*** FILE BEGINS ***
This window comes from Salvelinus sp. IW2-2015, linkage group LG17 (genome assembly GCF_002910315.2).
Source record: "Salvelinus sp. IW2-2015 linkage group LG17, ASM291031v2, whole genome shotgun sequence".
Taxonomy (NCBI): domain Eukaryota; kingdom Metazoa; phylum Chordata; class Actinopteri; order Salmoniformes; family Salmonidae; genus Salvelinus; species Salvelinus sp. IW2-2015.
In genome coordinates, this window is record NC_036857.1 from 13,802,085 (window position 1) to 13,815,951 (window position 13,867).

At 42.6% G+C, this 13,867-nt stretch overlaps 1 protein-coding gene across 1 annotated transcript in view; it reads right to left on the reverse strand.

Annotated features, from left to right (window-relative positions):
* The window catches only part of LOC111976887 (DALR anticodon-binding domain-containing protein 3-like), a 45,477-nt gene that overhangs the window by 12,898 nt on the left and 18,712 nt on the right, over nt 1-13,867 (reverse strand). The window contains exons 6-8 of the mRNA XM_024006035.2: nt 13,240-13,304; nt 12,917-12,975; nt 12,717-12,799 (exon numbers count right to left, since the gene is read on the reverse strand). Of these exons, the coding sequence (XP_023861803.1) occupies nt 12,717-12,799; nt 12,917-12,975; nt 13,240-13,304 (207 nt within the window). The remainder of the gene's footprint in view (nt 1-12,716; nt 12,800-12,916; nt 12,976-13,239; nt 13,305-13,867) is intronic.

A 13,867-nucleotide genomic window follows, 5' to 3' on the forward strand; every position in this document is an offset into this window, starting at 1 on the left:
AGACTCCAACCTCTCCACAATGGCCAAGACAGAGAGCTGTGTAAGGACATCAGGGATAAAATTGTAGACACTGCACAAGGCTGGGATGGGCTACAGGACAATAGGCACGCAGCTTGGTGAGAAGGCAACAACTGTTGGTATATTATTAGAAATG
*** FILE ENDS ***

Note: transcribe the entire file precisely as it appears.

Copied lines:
This window comes from Salvelinus sp. IW2-2015, linkage group LG17 (genome assembly GCF_002910315.2).
Source record: "Salvelinus sp. IW2-2015 linkage group LG17, ASM291031v2, whole genome shotgun sequence".
Taxonomy (NCBI): domain Eukaryota; kingdom Metazoa; phylum Chordata; class Actinopteri; order Salmoniformes; family Salmonidae; genus Salvelinus; species Salvelinus sp. IW2-2015.
In genome coordinates, this window is record NC_036857.1 from 13,802,085 (window position 1) to 13,815,951 (window position 13,867).

At 42.6% G+C, this 13,867-nt stretch overlaps 1 protein-coding gene across 1 annotated transcript in view; it reads right to left on the reverse strand.

Annotated features, from left to right (window-relative positions):
* The window catches only part of LOC111976887 (DALR anticodon-binding domain-containing protein 3-like), a 45,477-nt gene that overhangs the window by 12,898 nt on the left and 18,712 nt on the right, over nt 1-13,867 (reverse strand). The window contains exons 6-8 of the mRNA XM_024006035.2: nt 13,240-13,304; nt 12,917-12,975; nt 12,717-12,799 (exon numbers count right to left, since the gene is read on the reverse strand). Of these exons, the coding sequence (XP_023861803.1) occupies nt 12,717-12,799; nt 12,917-12,975; nt 13,240-13,304 (207 nt within the window). The remainder of the gene's footprint in view (nt 1-12,716; nt 12,800-12,916; nt 12,976-13,239; nt 13,305-13,867) is intronic.

A 13,867-nucleotide genomic window follows, 5' to 3' on the forward strand; every position in this document is an offset into this window, starting at 1 on the left:
AGACTCCAACCTCTCCACAATGGCCAAGACAGAGAGCTGTGTAAGGACATCAGGGATAAAATTGTAGACACTGCACAAGGCTGGGATGGGCTACAGGACAATAGGCACGCAGCTTGGTGAGAAGGCAACAACTGTTGGTATATTATTAGAAATG